After googling around I found this github issue on a repo which has since fixed the problem. The issue is in pty.c So, I cloned the source, cd’d in and did a ./configure. However this repo didn’t have a configure. Granted it works with autoreconf, I’m working on a limited system where I have very little power. Rather than descend this building-everything-from-source dive any further, I replaced the pty.c in my existing version with the pty.c from the github repo and it seems to work fine.

Hacky? yes, but I’m not planning on spending a ton of time on this system.

C++ Antipatterns: The Java constructor (and final vs const)

It seems Java (or C#) constructors are becoming increasingly pervasive in novice C++ code. A demo of what I mean:

class Point {
  public:
    Point(int a, int b) {
      this->x_ = a;
      this->y_ = b;
    }
    //...
  private:
    int x_;
    int y_;
};

This looks normal for programmers coming from a java background, but for those with C++ experience, it’s awkward that the variables x_ and y_ are initialized inside the constructor body. C++ constructors using initialization lists are more correct. They go between the ) and { of the constructor, begin with a colon, and have each part separated by a comma. They style I lean towards is as follows:

Point(int a, int b)
    : x_{a},
    y_{b}
{ }

The difference is that rather than having x_ and y_ be default constructed, then assigned, they are copy-constructed with the values of a and b. These x_ and y_ values must have been constructed because upon entering the body of the constructor, the this object must exist.

Performance

Okay, so dealing with a couple of ints, no big deal. Let’s look at a class with a string

class Person {
  public:
    Person(const std::string& n) {
      this->name_ = n;
    }
  private:
    std::string name_;
};

The semantics of this are different from what novices often think. What happens is that name_ is default constructed, and is then assigned to, and overwritten, upon entering the constructor. This means that before being assigned n, name_ already has a value! It’s the empty string! Constructing and assigning is slower than just copy constructing, so there’s a slight performance hit.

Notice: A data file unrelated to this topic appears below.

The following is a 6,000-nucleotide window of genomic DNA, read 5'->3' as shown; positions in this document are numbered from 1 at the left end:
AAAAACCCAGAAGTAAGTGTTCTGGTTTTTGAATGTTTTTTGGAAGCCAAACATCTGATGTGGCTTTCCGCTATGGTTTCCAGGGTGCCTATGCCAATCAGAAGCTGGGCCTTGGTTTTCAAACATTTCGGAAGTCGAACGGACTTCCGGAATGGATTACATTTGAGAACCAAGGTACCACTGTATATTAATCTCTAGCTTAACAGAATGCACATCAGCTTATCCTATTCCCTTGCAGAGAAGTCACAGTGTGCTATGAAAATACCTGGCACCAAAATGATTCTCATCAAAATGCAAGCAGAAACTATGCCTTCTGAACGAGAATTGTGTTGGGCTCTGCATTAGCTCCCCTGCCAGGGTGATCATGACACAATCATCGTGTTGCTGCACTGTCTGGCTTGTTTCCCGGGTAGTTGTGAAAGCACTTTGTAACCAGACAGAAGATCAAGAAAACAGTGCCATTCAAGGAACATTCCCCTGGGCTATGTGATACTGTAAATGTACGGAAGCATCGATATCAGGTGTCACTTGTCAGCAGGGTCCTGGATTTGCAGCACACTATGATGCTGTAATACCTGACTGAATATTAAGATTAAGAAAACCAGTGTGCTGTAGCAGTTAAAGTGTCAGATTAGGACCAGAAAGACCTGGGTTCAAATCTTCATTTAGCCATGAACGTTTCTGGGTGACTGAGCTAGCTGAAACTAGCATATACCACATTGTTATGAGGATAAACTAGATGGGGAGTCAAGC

The correct constructor is, as expected

Person(const std::string& n)
    : name_{n}
{ }

Objects without default constructors

Novices don’t care too much up to this point because strings and ints both can be default constructed, and strings behave very much like POD objects. However there are many objects in C++ which don’t have default constructors at all! An example? the Person class we just made!

How about a class which has a Person in it?

class Couple {
  public:
    // fails before entering { }
    Couple(const Person& p1, const Person& p2) {
      this->person1_ = p1;
      this->person2_ = p2;
    }
  private:
    Person person1_;
    Person person2_;
};

This can’t work, because the Person class doesn’t have a default constructor. the compiler error will resemble error: no matching function for call to Person::Person(). The assignments are valid in this case, but the construction just doesn’t work. We have to use C++ style:

Couple(const Person& p1, const Person& p2)
    : person1_{p1}, // works, uses implicit copy ctor
    person2_{p2}
{ }

Beautiful!

const, and why it’s different from final

Another case to consider, in java one may have a final instance variable, signalling that once the reference has been assigned (by the constructor) it cannot be reassigned. Some incorrectly draw a parallel between const and final, they aren’t the same.

Let’s consider a Person class where we also have a string for their social security number. This number can’t change, so we want it to be const. The java-style constructor fails here.

class Person {
  public:
   Person(const std::string& n, const std::string& s) {
     this->name_ = n;
     this->ssn_ = s; //fails, can't assign to const var
   }
  private:
   std::string name_;
   const std::string ssn_;
};

Remember, the semantics differ, this code default constructs ssn_ and then assigns to it. However, we can’t assign to const variables, we can only construct them (or if you prefer, initialize them). Instead we must use the correct C++ constructor style.

Person(const std::string& n, const std::string& s)
    : name_{n},
    ssn_{s} // works, construction not assignment!
{ }

Since C++ novices often don’t care about constness, it’s hard to convince them to take this seriously last one seriously.

Other cases

There are other types of objects that cause problems. One is the class of objects without an assignment operator (such as the Person with a const ssn), objects where default construction followed by assignment does get expensive (std::array for example), objects that can be moved but not copied need to be handled differently, etc.

This is not an academic exercise, the problems with java-style constructors are very real.